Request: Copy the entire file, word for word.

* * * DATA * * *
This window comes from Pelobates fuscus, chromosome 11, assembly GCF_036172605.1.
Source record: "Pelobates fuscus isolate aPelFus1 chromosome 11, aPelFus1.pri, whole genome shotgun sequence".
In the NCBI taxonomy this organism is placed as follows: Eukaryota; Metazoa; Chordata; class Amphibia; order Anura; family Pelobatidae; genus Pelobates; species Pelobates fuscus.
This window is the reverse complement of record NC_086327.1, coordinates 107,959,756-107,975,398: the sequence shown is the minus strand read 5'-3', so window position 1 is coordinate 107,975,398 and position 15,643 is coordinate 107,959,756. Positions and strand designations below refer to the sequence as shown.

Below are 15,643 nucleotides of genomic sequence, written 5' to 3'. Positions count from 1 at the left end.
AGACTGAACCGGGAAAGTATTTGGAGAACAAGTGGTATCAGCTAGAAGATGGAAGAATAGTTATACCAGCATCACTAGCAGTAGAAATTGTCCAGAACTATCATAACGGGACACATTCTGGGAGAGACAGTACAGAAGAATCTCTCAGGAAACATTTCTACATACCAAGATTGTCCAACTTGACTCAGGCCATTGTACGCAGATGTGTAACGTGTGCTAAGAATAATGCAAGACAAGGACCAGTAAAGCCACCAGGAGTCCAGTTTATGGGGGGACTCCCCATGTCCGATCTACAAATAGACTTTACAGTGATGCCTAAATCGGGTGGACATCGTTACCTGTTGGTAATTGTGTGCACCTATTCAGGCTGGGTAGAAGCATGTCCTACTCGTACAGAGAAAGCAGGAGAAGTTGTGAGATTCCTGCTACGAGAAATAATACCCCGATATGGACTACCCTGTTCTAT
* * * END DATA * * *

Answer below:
This window comes from Pelobates fuscus, chromosome 11, assembly GCF_036172605.1.
Source record: "Pelobates fuscus isolate aPelFus1 chromosome 11, aPelFus1.pri, whole genome shotgun sequence".
In the NCBI taxonomy this organism is placed as follows: Eukaryota; Metazoa; Chordata; class Amphibia; order Anura; family Pelobatidae; genus Pelobates; species Pelobates fuscus.
This window is the reverse complement of record NC_086327.1, coordinates 107,959,756-107,975,398: the sequence shown is the minus strand read 5'-3', so window position 1 is coordinate 107,975,398 and position 15,643 is coordinate 107,959,756. Positions and strand designations below refer to the sequence as shown.

Below are 15,643 nucleotides of genomic sequence, written 5' to 3'. Positions count from 1 at the left end.
AGACTGAACCGGGAAAGTATTTGGAGAACAAGTGGTATCAGCTAGAAGATGGAAGAATAGTTATACCAGCATCACTAGCAGTAGAAATTGTCCAGAACTATCATAACGGGACACATTCTGGGAGAGACAGTACAGAAGAATCTCTCAGGAAACATTTCTACATACCAAGATTGTCCAACTTGACTCAGGCCATTGTACGCAGATGTGTAACGTGTGCTAAGAATAATGCAAGACAAGGACCAGTAAAGCCACCAGGAGTCCAGTTTATGGGGGGACTCCCCATGTCCGATCTACAAATAGACTTTACAGTGATGCCTAAATCGGGTGGACATCGTTACCTGTTGGTAATTGTGTGCACCTATTCAGGCTGGGTAGAAGCATGTCCTACTCGTACAGAGAAAGCAGGAGAAGTTGTGAGATTCCTGCTACGAGAAATAATACCCCGATATGGACTACCCTGTTCTAT